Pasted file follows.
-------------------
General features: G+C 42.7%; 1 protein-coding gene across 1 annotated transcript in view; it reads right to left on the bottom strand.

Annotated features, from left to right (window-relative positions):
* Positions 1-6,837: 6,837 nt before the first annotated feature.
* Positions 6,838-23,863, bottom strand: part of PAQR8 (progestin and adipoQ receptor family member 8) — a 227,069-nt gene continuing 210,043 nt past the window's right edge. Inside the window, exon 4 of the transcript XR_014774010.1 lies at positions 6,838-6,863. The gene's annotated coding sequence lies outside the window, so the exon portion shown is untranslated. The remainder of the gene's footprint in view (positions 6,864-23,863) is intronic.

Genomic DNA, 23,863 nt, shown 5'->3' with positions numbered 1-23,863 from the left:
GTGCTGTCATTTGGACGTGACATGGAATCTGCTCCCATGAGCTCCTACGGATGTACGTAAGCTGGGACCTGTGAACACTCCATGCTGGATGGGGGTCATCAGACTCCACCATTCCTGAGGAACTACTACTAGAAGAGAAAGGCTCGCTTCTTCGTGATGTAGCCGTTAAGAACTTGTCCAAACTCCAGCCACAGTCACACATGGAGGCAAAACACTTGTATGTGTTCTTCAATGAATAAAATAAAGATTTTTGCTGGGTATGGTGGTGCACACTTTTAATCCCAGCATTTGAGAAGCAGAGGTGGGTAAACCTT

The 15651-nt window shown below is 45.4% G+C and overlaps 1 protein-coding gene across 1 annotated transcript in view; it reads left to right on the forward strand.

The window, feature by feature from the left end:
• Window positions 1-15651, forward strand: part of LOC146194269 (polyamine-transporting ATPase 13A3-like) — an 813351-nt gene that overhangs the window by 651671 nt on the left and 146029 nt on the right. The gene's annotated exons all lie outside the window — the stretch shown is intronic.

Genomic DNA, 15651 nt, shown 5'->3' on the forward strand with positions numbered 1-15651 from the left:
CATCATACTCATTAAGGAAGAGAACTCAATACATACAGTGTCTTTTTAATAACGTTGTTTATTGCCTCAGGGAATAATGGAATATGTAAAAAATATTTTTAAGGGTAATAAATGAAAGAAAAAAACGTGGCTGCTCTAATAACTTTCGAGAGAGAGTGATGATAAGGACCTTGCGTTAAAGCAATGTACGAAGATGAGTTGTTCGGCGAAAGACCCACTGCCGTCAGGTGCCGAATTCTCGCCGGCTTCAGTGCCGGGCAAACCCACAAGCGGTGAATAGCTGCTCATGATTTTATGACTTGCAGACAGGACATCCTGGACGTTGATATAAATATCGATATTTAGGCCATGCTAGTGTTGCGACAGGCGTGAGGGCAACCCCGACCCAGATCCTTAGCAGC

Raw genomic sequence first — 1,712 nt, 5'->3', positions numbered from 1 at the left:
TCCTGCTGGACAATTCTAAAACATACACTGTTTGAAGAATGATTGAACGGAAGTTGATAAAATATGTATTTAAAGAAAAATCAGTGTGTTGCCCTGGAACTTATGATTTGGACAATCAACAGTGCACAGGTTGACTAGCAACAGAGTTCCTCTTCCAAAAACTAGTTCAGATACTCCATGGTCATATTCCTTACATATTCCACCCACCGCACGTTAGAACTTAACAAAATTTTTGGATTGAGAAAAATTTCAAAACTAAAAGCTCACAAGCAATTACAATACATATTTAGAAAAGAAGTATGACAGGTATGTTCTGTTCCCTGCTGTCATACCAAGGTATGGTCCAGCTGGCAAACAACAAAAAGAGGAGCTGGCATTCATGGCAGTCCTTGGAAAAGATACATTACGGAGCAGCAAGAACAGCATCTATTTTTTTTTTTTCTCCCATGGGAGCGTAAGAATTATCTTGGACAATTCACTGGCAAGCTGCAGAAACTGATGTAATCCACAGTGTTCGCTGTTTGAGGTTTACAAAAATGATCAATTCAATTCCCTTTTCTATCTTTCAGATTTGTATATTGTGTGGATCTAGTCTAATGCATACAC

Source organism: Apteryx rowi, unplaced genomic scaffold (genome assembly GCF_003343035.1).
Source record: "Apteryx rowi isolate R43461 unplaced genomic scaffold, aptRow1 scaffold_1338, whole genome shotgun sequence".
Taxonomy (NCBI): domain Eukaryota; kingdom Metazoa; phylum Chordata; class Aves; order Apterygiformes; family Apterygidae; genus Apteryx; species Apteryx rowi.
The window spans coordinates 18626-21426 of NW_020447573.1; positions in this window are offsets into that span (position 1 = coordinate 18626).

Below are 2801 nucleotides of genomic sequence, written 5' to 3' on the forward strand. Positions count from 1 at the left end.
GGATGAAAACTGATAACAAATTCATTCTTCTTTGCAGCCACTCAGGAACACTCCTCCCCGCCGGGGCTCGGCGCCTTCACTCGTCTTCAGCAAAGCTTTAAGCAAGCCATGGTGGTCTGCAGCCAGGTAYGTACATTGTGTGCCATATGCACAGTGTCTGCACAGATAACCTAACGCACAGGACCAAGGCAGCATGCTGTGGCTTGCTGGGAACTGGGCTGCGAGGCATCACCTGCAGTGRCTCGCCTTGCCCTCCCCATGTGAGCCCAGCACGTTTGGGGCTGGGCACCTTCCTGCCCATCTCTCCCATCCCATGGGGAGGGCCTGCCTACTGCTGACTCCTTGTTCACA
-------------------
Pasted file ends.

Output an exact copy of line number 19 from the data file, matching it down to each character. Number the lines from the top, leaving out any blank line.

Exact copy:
GGATGAAAACTGATAACAAATTCATTCTTCTTTGCAGCCACTCAGGAACACTCCTCCCCGCCGGGGCTCGGCGCCTTCACTCGTCTTCAGCAAAGCTTTAAGCAAGCCATGGTGGTCTGCAGCCAGGTAYGTACATTGTGTGCCATATGCACAGTGTCTGCACAGATAACCTAACGCACAGGACCAAGGCAGCATGCTGTGGCTTGCTGGGAACTGGGCTGCGAGGCATCACCTGCAGTGRCTCGCCTTGCCCTCCCCATGTGAGCCCAGCACGTTTGGGGCTGGGCACCTTCCTGCCCATCTCTCCCATCCCATGGGGAGGGCCTGCCTACTGCTGACTCCTTGTTCACA